Wrangles over MP’s expenses are nothing new. The records of the General Post Office (GPO) Solicitor’s Department reveal members of both Houses of Parliament looking for ways to circumvent postage charges throughout the early 19th century. Mr Hume, MP (1812-55), seems to have been particularly bold. Not satisfied with limitations on his parliamentary privilege (to send 10 and receive 15 letters per day free of charge – this was in the days when it cost money to receive a letter), he asked for his allowance to be doubled on a Monday, to compensate for the lack of delivery on a Sunday. When this was denied he tried a different tact, opening and reading his letters before sending them back to the GPO as refused, with a request that ‘unjust’ postage charges be refunded. Sadly this too was refused, but his creativity is certainly to be admired.
This was just one of the fascinating stories I uncovered in the case and opinion files of the Solicitor’s Department, while on a two-week student cataloguing placement at the British Postal Museum and Archive. At first I thought the records would be full of technical jargon and might prove a challenge. Fortunately, the formulaic nature of legal records makes it easy for anyone to understand them. Within a day or two it became clear that ‘delivering the mails’ could prove dangerous; from rabid dogs attacking mail coaches all over England to pirates commandeering package ships , the life of a letter carrier was unpredictable on land and on sea.
Beneath the legal language lies a wealth of human interest stories which resonate today. In 1843 independent publishers wrote to the GPO complaining that foreign publishers were breaking copyright legislation and mislabelling cargo to flood the British market with cheap literature. Their concerns closely echo high street booksellers discussing internet commerce in recent years. Several cases involved letters being delayed as a result of the multitude of road and bridge tolls in the UK and Ireland. In recent weeks, the news has involved public speculation about the potential re-emergence of road tolls in debate about increased road privatisation.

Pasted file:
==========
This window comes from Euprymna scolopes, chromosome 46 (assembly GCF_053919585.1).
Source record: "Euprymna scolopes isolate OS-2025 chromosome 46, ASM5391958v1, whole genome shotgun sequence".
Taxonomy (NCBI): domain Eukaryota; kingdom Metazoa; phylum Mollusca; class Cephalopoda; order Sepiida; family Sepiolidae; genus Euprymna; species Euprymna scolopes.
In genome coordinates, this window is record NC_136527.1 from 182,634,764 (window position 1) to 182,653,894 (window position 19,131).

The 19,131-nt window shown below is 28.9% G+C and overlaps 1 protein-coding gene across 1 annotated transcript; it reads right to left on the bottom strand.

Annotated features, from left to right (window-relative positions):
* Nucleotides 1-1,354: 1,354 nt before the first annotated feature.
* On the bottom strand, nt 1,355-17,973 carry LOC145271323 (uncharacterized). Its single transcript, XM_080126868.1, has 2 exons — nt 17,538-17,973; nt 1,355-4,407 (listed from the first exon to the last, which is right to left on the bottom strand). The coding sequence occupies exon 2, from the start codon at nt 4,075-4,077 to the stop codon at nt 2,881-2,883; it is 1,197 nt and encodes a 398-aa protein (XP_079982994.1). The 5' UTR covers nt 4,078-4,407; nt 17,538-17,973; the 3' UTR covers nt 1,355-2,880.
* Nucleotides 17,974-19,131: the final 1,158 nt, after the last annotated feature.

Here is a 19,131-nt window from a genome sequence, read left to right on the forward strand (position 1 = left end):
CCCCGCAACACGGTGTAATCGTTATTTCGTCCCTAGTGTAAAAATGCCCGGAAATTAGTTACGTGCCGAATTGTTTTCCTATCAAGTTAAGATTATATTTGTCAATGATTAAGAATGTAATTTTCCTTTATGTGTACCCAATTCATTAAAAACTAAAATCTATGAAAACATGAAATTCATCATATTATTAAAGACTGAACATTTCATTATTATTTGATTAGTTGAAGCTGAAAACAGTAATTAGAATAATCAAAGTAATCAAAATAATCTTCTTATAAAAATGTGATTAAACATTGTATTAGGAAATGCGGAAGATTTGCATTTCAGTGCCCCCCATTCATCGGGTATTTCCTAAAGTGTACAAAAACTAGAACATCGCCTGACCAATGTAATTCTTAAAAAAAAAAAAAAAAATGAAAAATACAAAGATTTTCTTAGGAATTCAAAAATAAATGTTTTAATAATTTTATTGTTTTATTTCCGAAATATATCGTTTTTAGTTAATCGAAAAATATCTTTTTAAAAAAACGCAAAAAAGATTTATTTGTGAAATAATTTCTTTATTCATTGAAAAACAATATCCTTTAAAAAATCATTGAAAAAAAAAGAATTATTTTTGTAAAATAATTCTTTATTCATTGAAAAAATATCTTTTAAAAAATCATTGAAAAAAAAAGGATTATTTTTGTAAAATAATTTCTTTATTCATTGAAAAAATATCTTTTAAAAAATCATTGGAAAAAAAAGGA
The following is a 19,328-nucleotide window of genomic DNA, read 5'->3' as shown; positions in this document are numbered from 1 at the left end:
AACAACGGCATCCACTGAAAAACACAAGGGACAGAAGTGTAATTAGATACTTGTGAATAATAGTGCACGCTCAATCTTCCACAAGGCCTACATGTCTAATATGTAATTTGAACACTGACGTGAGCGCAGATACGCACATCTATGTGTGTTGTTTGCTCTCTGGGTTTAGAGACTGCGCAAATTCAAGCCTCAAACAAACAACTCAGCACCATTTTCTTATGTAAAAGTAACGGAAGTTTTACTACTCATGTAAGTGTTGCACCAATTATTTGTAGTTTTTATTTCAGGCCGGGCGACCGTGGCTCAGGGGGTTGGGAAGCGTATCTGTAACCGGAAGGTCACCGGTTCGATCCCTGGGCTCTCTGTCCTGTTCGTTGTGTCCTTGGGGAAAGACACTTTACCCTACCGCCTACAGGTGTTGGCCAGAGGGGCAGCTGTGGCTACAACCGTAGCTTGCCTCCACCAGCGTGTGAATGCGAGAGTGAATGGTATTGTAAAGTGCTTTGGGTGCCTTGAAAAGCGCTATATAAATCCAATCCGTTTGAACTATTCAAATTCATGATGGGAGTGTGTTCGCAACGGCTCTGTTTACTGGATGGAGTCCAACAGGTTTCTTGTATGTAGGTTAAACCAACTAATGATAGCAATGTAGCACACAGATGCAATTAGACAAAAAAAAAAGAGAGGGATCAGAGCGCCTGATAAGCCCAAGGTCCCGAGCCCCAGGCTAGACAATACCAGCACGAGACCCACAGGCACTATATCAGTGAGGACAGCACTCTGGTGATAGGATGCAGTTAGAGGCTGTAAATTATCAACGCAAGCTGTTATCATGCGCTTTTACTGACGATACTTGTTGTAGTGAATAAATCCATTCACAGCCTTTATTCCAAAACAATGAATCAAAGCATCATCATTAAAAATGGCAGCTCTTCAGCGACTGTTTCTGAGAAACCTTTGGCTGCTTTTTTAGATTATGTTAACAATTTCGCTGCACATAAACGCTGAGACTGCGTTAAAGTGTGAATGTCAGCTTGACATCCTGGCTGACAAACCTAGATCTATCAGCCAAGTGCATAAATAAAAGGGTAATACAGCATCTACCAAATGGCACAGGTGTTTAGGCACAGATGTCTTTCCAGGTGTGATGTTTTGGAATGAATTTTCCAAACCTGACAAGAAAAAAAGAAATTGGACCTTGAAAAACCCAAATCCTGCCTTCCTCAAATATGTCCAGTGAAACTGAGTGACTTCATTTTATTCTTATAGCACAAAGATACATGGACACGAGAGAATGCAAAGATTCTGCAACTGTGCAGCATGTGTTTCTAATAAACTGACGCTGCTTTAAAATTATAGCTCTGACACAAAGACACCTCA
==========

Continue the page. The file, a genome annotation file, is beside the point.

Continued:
Many of the files included letters from members of the public who felt they had been charged the wrong postage rates. Often these calculations could be incredibly complex with different rates for newspapers and letters, confusion about whether deliveries by circuitous route should be charged by actual distance travelled and the existence of postal towns meaning that the cost of delivery to a street just outside its borders incurred a separate ‘suburban rate’. It seems likely this public discontent acted as a rallying call, encouraging the introduction of uniform minimum penny postage, regardless of distance travelled in 1840.
Most of the records I worked with during my placement were from the 1820s to 1840s. In my last few days at the BPMA, I did some research into the administrative history of the Solicitor’s Department to provide context for these records. I came across an internal brochure produced by the department in the 1981 for business units across Royal Mail Group plc. Although the legal team had expanded in size, it was interesting to note that the functions of the department in the 1830 remained largely unchanged 150 years later: conveyance; civil litigation; prosecution; commercial affairs; and employment, postal and planning matters.
Natalya Kusel – UCL archive cataloguing placement student
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